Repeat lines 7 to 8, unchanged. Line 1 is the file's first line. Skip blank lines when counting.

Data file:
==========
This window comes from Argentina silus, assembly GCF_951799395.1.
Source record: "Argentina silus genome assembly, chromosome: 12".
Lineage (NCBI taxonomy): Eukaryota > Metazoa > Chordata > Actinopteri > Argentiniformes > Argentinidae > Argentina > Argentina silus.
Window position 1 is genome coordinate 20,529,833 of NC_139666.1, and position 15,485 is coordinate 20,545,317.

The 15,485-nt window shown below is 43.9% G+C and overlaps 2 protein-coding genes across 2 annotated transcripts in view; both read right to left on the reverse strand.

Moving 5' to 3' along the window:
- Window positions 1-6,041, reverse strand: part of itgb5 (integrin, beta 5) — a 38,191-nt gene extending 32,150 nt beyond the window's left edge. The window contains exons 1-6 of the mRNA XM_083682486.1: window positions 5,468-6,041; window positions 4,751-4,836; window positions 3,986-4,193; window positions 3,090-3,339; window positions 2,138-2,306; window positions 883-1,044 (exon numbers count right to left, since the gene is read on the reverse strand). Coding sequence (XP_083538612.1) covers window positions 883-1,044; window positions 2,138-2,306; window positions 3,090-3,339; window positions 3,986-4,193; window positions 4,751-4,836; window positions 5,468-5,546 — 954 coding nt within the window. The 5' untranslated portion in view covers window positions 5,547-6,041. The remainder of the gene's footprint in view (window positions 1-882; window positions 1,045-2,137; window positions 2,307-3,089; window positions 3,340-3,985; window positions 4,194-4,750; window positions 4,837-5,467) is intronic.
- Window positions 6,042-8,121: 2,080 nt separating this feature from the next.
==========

- Window positions 1-6,041, reverse strand: part of itgb5 (integrin, beta 5) — a 38,191-nt gene extending 32,150 nt beyond the window's left edge. The window contains exons 1-6 of the mRNA XM_083682486.1: window positions 5,468-6,041; window positions 4,751-4,836; window positions 3,986-4,193; window positions 3,090-3,339; window positions 2,138-2,306; window positions 883-1,044 (exon numbers count right to left, since the gene is read on the reverse strand). Coding sequence (XP_083538612.1) covers window positions 883-1,044; window positions 2,138-2,306; window positions 3,090-3,339; window positions 3,986-4,193; window positions 4,751-4,836; window positions 5,468-5,546 — 954 coding nt within the window. The 5' untranslated portion in view covers window positions 5,547-6,041. The remainder of the gene's footprint in view (window positions 1-882; window positions 1,045-2,137; window positions 2,307-3,089; window positions 3,340-3,985; window positions 4,194-4,750; window positions 4,837-5,467) is intronic.
- Window positions 6,042-8,121: 2,080 nt separating this feature from the next.